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Renaissance Armor

The Renaissance armor evolved from the so-called Gothic style, a distinct and graceful armor style appearing around 1440. The cuirass was generally made of two pieces, for freedom of movement, with the later form of Gothic breastplate made longer.

Renaissance Armor - Henry VIII
Engraved Armor given to Henry VIII by Emperor Maximilian

A representative armor of the Renaissance period was the "Maximilian". The Maximilian Period lasted from about 1500 to 1540. The breastplate of this type of armor had radiating channels in a design resembling the scallop shell. The breastplate was shorter then its predecessor, and made of only one piece. The channels (fluting) of the breastplate were giving increased strength and rigidity, without adding too much weight.

Renaissance Armor - Maximilian
Renaissance Armor Maximilian Period

Not all models of the Renaissance armor had the channels. Many models had a plain surface, and they continued to be used long after the Maximilian style period. The Renaissance artists found that the plain surfaces were excellent fields for decorations, which the strongly marked flutings of the Maximilian armor could not offer. The decoration consisted of engraved borders, or, if covering the entire surface, the armor was lightly engraved.

A fine example of engraved Renaissance armor is the work of the famous Master Armourer Seusenhofer. It was ordered by Emperor Maximilian for King Henry VIII. The ornament is lightly engraved, and depicts the legends of St. George and St. Barbara. The lower part of the body is protected by folded steel bases imitating the skirts of civilian dress. The bases were originally the cloth skirts in vogue in civilian dress at the time of Henry VIII, and when armour followed civilian fashion, it borrowed their name.

In battle or when jousting, the mounted knight presented to the opponent his left side. The right arm was required to be as mobile as possible, so a too heavy defence on this side was not desired. The left arm, being on the exposed side, and held at rest at the bridle, could in turn have a very heavy defence, leading to an asymmetrical armor construction. On his bridle hand, the rider was wearing the manifer (from the French main-de-fer), a rigid iron gauntlet, as no sudden movements of the wrist or fingers were needed.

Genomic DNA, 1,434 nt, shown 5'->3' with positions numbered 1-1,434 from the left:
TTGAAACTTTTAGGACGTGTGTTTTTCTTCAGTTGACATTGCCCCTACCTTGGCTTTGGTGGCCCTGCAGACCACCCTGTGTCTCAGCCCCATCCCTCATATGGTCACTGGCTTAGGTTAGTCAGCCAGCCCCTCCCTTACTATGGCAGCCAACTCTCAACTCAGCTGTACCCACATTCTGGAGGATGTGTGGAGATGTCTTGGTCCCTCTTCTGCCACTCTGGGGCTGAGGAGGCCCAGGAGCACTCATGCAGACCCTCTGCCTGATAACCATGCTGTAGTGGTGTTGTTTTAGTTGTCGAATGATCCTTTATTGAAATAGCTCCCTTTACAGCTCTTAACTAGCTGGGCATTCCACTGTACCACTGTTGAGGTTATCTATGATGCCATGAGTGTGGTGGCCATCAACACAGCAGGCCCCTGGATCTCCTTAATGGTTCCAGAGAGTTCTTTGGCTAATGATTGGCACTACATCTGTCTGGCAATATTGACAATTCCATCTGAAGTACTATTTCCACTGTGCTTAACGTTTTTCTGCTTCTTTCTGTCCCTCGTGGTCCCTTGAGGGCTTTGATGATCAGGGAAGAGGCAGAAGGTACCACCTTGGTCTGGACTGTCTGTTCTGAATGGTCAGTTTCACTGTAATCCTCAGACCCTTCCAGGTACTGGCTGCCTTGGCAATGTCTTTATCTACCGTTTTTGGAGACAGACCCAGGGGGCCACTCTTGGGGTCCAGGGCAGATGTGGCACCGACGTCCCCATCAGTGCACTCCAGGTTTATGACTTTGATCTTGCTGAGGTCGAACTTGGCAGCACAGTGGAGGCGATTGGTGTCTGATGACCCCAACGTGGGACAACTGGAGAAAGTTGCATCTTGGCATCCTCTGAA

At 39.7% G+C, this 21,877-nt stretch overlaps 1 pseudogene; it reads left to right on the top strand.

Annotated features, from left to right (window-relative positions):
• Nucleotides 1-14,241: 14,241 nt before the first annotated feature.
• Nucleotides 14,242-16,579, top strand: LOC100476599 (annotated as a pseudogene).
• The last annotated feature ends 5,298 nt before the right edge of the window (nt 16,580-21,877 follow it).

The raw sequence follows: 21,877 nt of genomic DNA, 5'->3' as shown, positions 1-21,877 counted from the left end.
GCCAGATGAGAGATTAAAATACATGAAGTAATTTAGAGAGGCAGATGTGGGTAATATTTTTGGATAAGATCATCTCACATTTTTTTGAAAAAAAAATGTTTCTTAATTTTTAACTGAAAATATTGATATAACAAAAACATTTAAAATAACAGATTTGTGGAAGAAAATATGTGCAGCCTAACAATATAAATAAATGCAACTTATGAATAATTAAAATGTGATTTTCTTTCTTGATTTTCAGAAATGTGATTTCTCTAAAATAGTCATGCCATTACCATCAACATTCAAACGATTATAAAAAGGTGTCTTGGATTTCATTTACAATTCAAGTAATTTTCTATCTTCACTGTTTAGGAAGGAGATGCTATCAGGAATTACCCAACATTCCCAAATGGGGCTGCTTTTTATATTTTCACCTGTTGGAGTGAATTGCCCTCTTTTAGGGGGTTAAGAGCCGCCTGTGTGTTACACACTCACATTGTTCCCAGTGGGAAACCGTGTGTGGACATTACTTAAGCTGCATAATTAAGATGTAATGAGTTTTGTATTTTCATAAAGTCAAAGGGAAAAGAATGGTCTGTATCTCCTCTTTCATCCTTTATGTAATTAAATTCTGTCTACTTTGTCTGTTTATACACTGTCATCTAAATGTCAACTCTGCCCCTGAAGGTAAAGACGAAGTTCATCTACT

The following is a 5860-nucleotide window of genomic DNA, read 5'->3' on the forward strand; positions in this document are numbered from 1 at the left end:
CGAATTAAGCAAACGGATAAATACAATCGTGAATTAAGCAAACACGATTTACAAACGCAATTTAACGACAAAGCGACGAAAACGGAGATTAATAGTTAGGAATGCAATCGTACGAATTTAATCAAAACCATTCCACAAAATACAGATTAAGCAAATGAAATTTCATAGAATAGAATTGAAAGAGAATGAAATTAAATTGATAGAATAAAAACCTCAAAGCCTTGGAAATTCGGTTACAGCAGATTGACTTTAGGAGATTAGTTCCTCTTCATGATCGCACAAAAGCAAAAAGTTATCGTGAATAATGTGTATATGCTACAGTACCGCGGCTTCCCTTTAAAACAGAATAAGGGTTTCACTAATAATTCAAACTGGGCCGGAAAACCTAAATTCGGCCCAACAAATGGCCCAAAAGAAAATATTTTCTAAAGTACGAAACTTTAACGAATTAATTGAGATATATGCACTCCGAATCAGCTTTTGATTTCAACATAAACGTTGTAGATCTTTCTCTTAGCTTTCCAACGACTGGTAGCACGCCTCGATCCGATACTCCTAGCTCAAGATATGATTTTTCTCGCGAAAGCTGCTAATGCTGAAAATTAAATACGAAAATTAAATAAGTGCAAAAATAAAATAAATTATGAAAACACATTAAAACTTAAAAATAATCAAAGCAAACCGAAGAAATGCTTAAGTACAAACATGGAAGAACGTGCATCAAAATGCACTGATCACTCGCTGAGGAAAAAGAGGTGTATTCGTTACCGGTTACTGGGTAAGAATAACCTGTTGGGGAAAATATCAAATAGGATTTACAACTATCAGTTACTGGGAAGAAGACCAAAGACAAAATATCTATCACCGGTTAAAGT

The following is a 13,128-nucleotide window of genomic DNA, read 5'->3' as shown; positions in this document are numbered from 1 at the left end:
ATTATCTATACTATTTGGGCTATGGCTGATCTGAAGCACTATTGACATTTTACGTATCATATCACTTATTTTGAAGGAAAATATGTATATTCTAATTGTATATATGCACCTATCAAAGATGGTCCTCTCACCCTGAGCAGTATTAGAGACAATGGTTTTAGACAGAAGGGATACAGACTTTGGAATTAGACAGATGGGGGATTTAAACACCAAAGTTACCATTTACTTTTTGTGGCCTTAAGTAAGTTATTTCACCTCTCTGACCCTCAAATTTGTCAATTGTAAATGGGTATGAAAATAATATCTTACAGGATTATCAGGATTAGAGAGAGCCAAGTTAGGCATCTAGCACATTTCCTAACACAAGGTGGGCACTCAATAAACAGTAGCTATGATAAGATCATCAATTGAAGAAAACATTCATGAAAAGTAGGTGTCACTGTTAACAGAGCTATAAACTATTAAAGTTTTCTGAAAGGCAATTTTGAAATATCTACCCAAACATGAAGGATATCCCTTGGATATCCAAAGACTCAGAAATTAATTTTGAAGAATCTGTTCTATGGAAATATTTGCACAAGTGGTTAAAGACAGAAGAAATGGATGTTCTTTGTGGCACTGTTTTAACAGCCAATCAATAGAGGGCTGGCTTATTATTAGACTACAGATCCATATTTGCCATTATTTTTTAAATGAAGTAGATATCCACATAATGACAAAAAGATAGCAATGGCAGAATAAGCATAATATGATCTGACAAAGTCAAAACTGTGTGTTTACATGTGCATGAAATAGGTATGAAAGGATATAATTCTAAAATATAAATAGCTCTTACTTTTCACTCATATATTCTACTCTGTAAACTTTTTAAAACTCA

Renaissance Jousting Armor

The Renaissance armor used for jousting makes the difference between sides even more noticeable. Especially during the 16th century, jousting was a sport, and the contestants had to score points, not to injure each other. Reinforcing plates were screwed on to the left side of the tilting suit to offer a stronger defence and to present additional glancing surface to the lance-point.

Renaissance Armor for fighting on foot

Renaissance Armor - Tonlet Suit
Tonlet Suit

A typical model of this class was the Tonlet suit, used exclusively for fighting on foot. It had a bell shaped skirt of plate, constructed in such a manner that it could be pulled up and down. The plate skirt presented a glancing surface to weapons like axes and swords, and protected the legs.

Excessive ornament and metal work heralded the decline of the Renaissance armor. The engraved and inlaid suits of the late 16th and 17th centuries were still paying attention to the armor main defence law, that of offering the glancing surface to the attacking weapon.

However, heavily embossed suits appeared, meant only for personal display, and to show the talent of the craftsman. No consideration was given to the defining principle of the glancing surface, and from that moment we may say that the true purpose and character of the Renaissance armor was lost.

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